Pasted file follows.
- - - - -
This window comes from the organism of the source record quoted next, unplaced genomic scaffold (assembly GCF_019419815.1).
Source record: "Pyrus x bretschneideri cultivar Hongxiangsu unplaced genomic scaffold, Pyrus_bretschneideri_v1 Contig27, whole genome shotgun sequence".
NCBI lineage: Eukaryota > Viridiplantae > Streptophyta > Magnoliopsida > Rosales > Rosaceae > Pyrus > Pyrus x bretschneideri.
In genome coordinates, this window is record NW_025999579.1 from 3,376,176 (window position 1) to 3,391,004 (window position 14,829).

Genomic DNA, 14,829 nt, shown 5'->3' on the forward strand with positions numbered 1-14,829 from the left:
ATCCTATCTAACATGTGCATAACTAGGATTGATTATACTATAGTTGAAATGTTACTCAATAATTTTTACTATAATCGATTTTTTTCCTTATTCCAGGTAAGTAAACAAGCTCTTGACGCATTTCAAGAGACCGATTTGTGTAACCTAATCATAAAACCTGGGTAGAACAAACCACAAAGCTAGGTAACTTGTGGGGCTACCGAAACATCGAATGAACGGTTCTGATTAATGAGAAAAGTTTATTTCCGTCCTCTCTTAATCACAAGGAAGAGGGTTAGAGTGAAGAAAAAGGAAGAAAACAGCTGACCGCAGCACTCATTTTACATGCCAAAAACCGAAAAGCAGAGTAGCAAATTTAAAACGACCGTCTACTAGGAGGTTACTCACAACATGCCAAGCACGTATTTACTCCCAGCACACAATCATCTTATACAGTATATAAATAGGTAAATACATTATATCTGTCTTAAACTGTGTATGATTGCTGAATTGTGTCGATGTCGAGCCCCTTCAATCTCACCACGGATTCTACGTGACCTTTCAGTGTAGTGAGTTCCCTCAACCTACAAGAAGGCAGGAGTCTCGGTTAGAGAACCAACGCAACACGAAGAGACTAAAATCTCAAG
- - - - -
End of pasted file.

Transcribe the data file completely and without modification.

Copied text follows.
This window comes from the organism of the source record quoted next, unplaced genomic scaffold (assembly GCF_019419815.1).
Source record: "Pyrus x bretschneideri cultivar Hongxiangsu unplaced genomic scaffold, Pyrus_bretschneideri_v1 Contig27, whole genome shotgun sequence".
NCBI lineage: Eukaryota > Viridiplantae > Streptophyta > Magnoliopsida > Rosales > Rosaceae > Pyrus > Pyrus x bretschneideri.
In genome coordinates, this window is record NW_025999579.1 from 3,376,176 (window position 1) to 3,391,004 (window position 14,829).

Genomic DNA, 14,829 nt, shown 5'->3' on the forward strand with positions numbered 1-14,829 from the left:
ATCCTATCTAACATGTGCATAACTAGGATTGATTATACTATAGTTGAAATGTTACTCAATAATTTTTACTATAATCGATTTTTTTCCTTATTCCAGGTAAGTAAACAAGCTCTTGACGCATTTCAAGAGACCGATTTGTGTAACCTAATCATAAAACCTGGGTAGAACAAACCACAAAGCTAGGTAACTTGTGGGGCTACCGAAACATCGAATGAACGGTTCTGATTAATGAGAAAAGTTTATTTCCGTCCTCTCTTAATCACAAGGAAGAGGGTTAGAGTGAAGAAAAAGGAAGAAAACAGCTGACCGCAGCACTCATTTTACATGCCAAAAACCGAAAAGCAGAGTAGCAAATTTAAAACGACCGTCTACTAGGAGGTTACTCACAACATGCCAAGCACGTATTTACTCCCAGCACACAATCATCTTATACAGTATATAAATAGGTAAATACATTATATCTGTCTTAAACTGTGTATGATTGCTGAATTGTGTCGATGTCGAGCCCCTTCAATCTCACCACGGATTCTACGTGACCTTTCAGTGTAGTGAGTTCCCTCAACCTACAAGAAGGCAGGAGTCTCGGTTAGAGAACCAACGCAACACGAAGAGACTAAAATCTCAAG